The Aleutian Islands are a very long chain of islands on the South Western part of the Great Land. This is where my families story begins with my mother and her tribe. It was the Russians who first made contact and greedily and evilly forced the people to work for them. It was missionaries from the Russian Orthodox Church who saw the treatment and forced them to behave more decently. Not to stop what they were doing but to be kinder to the slaves. Given that it was the first bit of kindness shown to them this new religion was embraced by the tribes. A mixing of cultures occurred over the next couple of hundred years where the tribes were still themselves but adapted to the new realty. You can read how many tribes in Alaska welcomed America when it first came since there was the mistaken belief that they had come to free us from the Russians. Given the history of the founding of America you know this was not exactly the case.

My mom’s story

Life was changing rapidly for the Alaskan Indigenous population when they came face to face with the ugly reality of white people believing they are somehow almost gods compared to the rest of the inhabitants of the world. Where instead of learning from the tribes they wanted to Americanize them. This is the time just before Japan attacked America and you have the racist American government wondering what to do about these pesky Indigenous people. There was a wealth of natural resources to exploit here and the only thing standing in their way was the people of the land itself. Being taught you are primitive and need to become something else entirely is not so easy when the tribe is strong so oppression and suppression must occur to weaken them. You can read so many stories glorifying this by white adventurers in books and forget the ugly truth of it. The American government knew of the impending attack and evacuated the white woman and children and left the Aleuts there to die. I suppose it is one way of “solving” the problem of what to do with us. The radio told of the likelihood of attack and the Aleuts packed what they felt was essential and waited to be evacuated next. And waited. When my mom’s village was attacked and occupied by the Japanese the others up the chain of islands were evacuated finally. But were not allowed to bring anything with them.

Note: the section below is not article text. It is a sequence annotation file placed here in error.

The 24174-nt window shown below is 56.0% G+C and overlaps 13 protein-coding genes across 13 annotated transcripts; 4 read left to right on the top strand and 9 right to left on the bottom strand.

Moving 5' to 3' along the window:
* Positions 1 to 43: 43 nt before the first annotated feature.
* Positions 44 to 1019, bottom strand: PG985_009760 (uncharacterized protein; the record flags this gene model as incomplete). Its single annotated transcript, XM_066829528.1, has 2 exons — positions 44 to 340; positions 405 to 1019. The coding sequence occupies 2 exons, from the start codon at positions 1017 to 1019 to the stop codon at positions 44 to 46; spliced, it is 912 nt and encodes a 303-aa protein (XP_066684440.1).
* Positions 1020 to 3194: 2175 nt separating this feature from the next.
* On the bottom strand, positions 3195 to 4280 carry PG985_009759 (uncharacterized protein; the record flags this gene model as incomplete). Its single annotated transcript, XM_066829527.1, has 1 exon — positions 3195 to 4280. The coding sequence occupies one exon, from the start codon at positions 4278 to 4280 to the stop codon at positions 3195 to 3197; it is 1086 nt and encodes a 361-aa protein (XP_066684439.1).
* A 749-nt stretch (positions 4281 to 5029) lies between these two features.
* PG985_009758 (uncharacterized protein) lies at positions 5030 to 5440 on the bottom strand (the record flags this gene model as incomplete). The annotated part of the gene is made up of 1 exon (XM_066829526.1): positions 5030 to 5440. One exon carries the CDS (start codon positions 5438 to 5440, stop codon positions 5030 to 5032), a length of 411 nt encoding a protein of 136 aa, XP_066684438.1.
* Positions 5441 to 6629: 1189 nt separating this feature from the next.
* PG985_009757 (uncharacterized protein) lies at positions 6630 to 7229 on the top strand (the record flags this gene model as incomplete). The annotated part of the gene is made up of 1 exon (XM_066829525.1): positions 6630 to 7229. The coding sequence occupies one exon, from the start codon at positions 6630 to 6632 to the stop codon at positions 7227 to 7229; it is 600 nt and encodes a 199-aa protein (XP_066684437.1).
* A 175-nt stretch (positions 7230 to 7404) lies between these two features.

Unknown to them they were about to be brainwashed into forgetting their tribe and think of themselves as merely another American. The whole story can be found in many places and it is a fascinating look at what our country is really like. My story follows my mother though. She lost her firstborn daughter and son to starvation while living as a prisoner of war in Japan. Many of her tribe died from starvation as well. When they were “rescued” by America it was to discover that they could never go home again. That while they were living as prisoner in Japan the rest of the tribes were living the same but under American authority. The weakest of the tribes gave in and became American while the rest adapted to their new situation as best they could. You have to admire the strength of a woman who could survive all of that in one piece, let alone a whole culture, and this is my heritage.

Comment on this Post


I have been moved to comment right away by your story and your words. This is heartfelt and moving and I honestly think you should keep this in the first person, as the personal story you have set out to write. Are those islands still accessible? Have you visited there? Are there any pictures? I'd love to see them. Sending you much love, Tina

Dear Maria,

Your personal account is very powerful and yet still reflects the experience of a larger group of people, not only Indigenous Americans, but those living in 'postcolonial' societies in general. I think one of the points that you mention at the end is very interesting, that it is dangerous to forget the past and just take on a new identity while forgetting your history. Perhaps you could devote some time to discussing this issue as part of the task to propose solutions. I love the beginning paragraph though. I get draw in to discover this phrase 'who I am, really.' Good luck writing the final version, I can't wait to read it!

warm regards, carly